Transcript in the news of
February 6, 2007
>> The video the U.S. Wouldn't show. Now a British newspaper publishes the
evidence. An Iranian diplomat seized by gunmen wearing Iraqi army uniforms.
Palestinians hope for an end to factional violence. Can new talks brokered by
the Saudis succeed? This is bbc world. A warm welcome from me, David
Yields. Also in this programme, not so slick. Profits
fall at B.P. And exiled billionaire says he'll talk to
Russian investigators about the death of Alexander Litvinenko. A newspaper here
in Britain has published a cockpit video recording of the moment that U.S.
Warplanes attacked a British convoy in Iraq, killing a soldier. The American
authorities had refused to allow the tape to be shown at the inquest into the
death of lance corporal Matthew Howell in 2003. The British Ministry
of Defence says the recording couldn't be released
because it was classified a secret by the U.S.
Military. The bbc's defence correspondent Paul Wood.
>> For four years the cockpit video shows the American planes closing in for
the kill. The pilots was tragically unaware
that this was the British troops.
>> Get him, get him. Age 25, this corporal
the British soldier's location was known to the U.S.
Military, so why didn't these two pilots know? Why didn't they see the orange
panels on the battlefield?
>> There are no bradleys this far north on the ground.
>> Quite frankly British army vehicles look nothing like flatbed trailers.
They have the orange markers on, which are the NATO symbol for friendly forces.
Eventually they were firing smoke and being talked to on the radio because the
controllers are all netted together. So it really is a chain of events which I
think demonstrates that the Americans still haven't got their recognition sorted
>> The pilot did get a radio signal to abort, but seconds too late. They
heard weeping, apparently remorseful and your rid about the consequences. The
MOD has had this tape for three years. This recording
is the property of the U.S. Government said a statement. The
MOD doenssion. Been any intention to deliberately deceive or misleadlands
corporate hull's family. But lance corporal hull's widow, didn't en nc revealed
at the inquest last week. The coroner, Andrew Walker,
has now had the chance to view the cockpit video in private. He adjourned the
case and the footage was crucial evidence and must be seen in open court's,
but the tape is classified and while the pilots may not be prosecuted,
the pentagon says whoever leaked the video will sun" newspaper stands by its
decision to publish that materialment we'll be hearing from the paper's defence
editor later in the bulletin. Do stay with us for that. This is a roadup of
other stories now. Condemned Israeli excavation work on a bridge leading to one
of the holy sites in Jerusalem. Israeli police have been guarding reconstruction
workers near one of the most sensitive Muslim shrines, al-aqsa mosque. It's
built on the compound revered by Jews as the temple mount. The Israelis say
they're fixing a weather-damaged walkway. Palestinian religious leaders
the work is threatening the site's foundation. The Indonesian authorities say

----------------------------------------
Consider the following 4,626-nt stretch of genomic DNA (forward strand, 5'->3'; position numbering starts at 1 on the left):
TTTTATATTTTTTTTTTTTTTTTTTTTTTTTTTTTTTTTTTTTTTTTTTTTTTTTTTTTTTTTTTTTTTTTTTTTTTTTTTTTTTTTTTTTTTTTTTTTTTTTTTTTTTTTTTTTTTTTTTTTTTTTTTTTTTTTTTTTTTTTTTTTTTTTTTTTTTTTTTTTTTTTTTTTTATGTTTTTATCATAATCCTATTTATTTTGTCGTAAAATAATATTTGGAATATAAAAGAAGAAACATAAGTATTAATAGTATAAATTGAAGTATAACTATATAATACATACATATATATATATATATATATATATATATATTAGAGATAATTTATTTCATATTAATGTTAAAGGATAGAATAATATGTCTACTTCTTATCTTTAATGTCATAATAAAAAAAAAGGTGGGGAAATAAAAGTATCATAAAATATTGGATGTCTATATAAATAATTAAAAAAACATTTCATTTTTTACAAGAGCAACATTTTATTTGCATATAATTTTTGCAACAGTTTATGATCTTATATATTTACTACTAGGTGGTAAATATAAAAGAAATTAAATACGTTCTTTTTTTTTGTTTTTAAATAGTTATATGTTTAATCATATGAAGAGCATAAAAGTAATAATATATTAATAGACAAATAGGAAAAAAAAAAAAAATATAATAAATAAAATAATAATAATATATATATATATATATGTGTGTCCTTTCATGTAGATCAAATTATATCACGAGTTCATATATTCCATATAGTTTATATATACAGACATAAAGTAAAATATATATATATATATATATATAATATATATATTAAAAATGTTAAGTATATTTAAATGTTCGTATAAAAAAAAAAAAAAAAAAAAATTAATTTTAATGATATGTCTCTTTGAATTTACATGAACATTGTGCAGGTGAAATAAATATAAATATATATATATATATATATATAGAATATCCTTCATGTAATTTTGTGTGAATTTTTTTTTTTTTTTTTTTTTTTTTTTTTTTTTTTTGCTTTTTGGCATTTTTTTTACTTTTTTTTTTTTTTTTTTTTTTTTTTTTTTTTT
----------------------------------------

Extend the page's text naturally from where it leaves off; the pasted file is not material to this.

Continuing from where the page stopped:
severe flooding in the capital Jakarta has caused damage worth at least $430
million. Some 36 people are believed to have died in
the course of these floods. They started again overnight. Health officials are
fearing an outbreak of disease, as well. 200,000 people are still without
shelter. 340,000 were forced to leave their homes. Firefighters in central
Colombia -- the other side of the story -- are battling fires destroying
hundreds of hectares of forest. Hot and windy conditions are being blamed for
this. More than 200 hectares of forest have gone up in flames so far. One fire
is still burning out of control in South of Bogotá. At
least here there have been no reports of injuries. The hopes of ordinary
Palestinians for peace between warring factions and the possible end to a
western aid embargo in the future are all resting on a meeting taking place
later in Saudi Arabia. 90 people have been killed in fighting between the
Islamic Hamas organisation and Fatah
since December. The Palestinian President,
Mahmoud Abbas, will meet
with Prime Minister
Ismail Haniya and
Hamas' leader in the holy city of America camp.
They'll try to work once again towards a new government of national unity. Alan
Johnson is in Gaza. He told me there are one or two optimistic signs before the
>> The mood music going into this really critical meeting in Mecca has been
good for both camps. There is talk of real progress having been made in the
discussions running up to this meeting. One very senior Fatah
man talking about a deal being likely on the formation of a government of
national unity. Now I have to say we've been here
before a number of times as the positive talk ahead of these meetings in the
past, and each time they've come to nothing, leading to disappointment and a
deepening of the crisis. Perhaps this meeting will be different. The situation
here on the ground really is very grave. Gaza, the streets around me came very
close to something like all-out civil war just a few days ago. There is huge
domestic and international pressure on these parties for a breakthrough. At the
same time, the Saudi Arabians are involved in this. They have real financial and